Jennifer Kandray on the Saint Rupert Psalter, a tiny but precious 9th-century manuscript in Salzburg.
Julia Lepre on the Tale of Genji Scroll, a key highlight of medieval Japanese book arts.
Phillip Mendenhall on the Souvigny Pillar, a sculptural facsimile in the Carnegie Hall of Architecture.
Meg Wolfe on Animals that appear throughout the exhibition and their role in medieval life.
Liliana Xu on Religion and the presence of Christian, Jewish, and Islamic manuscripts in the exhibition.
Activities for Kids (and Kids at Heart)
The Nostalgic Filter Children's Activity Book contains coloring pages as well as games and puzzles inspired by manuscripts in the exhibition; download the PDF here to print from home and check your answers here if you are stumped.
FOR A LIMITED TIME: Submit a meme to our contest and sign our guest book! Participants will receive a free copy of the Nostalgic Filter Children's Activity Book in the mail; sign up here and follow @uag_pitt on Instagram to see winning memes.
Try your hand at these online puzzles featuring the Golden Haggadah, the Ingeborg Psalter, and the Golden Qur'an.
Suggestions for Further Reading: Print Resources (with links to Pitt's library catalogue)
Alexander, Jonathan J. G. Medieval Illuminators and Their Methods of Work. New Haven: Yale University Press, 1992.
Bell, Nicolas. Music in Medieval Manuscripts. Toronto: University of Toronto Press, 2001.
Bovey, Alixe. Monsters and Grotesques in Medieval Manuscripts. London: British Library, 2002.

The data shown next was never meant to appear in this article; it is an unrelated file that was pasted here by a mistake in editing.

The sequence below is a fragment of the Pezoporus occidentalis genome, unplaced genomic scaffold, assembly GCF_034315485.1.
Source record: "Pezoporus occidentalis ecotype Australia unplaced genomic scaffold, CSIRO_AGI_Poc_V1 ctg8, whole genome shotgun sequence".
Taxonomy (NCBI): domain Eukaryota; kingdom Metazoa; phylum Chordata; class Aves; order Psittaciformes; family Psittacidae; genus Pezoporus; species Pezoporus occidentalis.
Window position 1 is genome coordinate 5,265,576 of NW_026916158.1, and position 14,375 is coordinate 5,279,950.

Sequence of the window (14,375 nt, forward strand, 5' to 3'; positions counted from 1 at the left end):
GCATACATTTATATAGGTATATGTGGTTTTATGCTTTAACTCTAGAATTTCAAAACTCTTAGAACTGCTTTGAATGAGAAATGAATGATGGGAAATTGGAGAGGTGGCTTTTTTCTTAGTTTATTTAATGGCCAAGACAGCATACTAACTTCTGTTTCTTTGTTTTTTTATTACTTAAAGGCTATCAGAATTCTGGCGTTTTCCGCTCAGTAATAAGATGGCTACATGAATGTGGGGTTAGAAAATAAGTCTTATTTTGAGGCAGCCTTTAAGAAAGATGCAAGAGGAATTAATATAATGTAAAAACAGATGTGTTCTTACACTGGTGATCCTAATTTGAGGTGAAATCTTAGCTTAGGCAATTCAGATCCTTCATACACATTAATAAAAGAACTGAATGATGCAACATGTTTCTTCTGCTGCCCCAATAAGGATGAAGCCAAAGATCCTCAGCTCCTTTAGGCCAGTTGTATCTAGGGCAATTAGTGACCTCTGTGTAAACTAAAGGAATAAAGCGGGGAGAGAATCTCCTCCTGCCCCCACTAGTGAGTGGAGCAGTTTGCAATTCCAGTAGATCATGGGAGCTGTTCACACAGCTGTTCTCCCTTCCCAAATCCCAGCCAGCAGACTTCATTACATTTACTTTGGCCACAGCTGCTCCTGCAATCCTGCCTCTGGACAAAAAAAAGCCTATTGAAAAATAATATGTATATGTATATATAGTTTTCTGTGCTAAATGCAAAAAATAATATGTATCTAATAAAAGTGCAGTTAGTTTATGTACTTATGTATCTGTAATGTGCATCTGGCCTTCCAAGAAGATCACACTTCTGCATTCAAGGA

Camille, Michael. “The ‘Très Riches Heures’: An Illuminated Manuscript in the Age of Mechanical Reproduction.” Critical Inquiry 17/1 (Autumn 1990): 72-107.
Camille, Michael. “Sensations of the Page: Imaging Technologies and Medieval Illuminated Manuscripts.” In The Iconic Page in Manuscript, Print and Digital Culture, edited by George Bornstein and Theresa Tinkle (Ann Arbor: University of Michigan Press, 1998), pp. 33-53.
De Hamel, Christopher. A History of Illuminated Manuscripts. London: Phaidon Press, 1994.
De Hamel, Christopher. Making Medieval Manuscripts. Oxford: Bodleian Library, University of Oxford, 2018.
Hindman, Sandra, ed. Manuscript Illumination in the Modern Age: Recovery and Reconstruction. Evanston, Illinois: Mary and Leigh Block Museum of Art, Northwestern University, 2001.
Nordenfalk, Carl. Color of the Middle Ages: A Survey of Book Illumination Based on Color Facsimiles of Medieval Manuscripts. Pittsburgh: University Art Gallery, University of Pittsburgh, 1976.
Page, Sophie. Astrology in Medieval Manuscripts. London: British Library, 2002.
Suggestions for Further Reading: Web Resources
Baltimore, Walters Art Museum
“A Treasure for the World: The Manuscripts of the Walters Art Museum,” by John Platt, Amanda Reid, Jake McMahon and Kelly Carter.
Chicago, Newberry Library
“Illuminated Manuscripts and Printed Books: French Renaissance Gems of the Newberry Library.”
London, British Library
“How to Make a Medieval Manuscript,” by Kathleen Doyle and Patricia Lovett.
Los Angeles, J. Paul Getty Museum
“The Alchemy of Color and Chemical Change in Medieval Manuscripts.” October 10, 2016.
“Making Manuscripts.” June 17, 2014.
“The Medieval Calendar.” August 23, 2012.
New York, Metropolitan Museum of Art
“The Art of the Book in the Middle Ages.”
“The Book of Hours: A Medieval Bestseller,” by Wendy A. Stein.
New York, Morgan Library & Museum
“Pages of Gold: Medieval Illuminations from the Morgan.”
Pittsburgh, University of Pittsburgh
“Color of the Middle Ages Reimagined: A Retrospective of Dr. Carl Nordenfalk and his 1976 Exhibition of Medieval Manuscript Facsimiles,” by Kenneth Wahrenberger, Archival Scholars Research Award (ASRA) project, 2019.
San Marino, Facsimile Finder
“Definition of Facsimile: What is a Facsimile Edition?” October 28, 2020.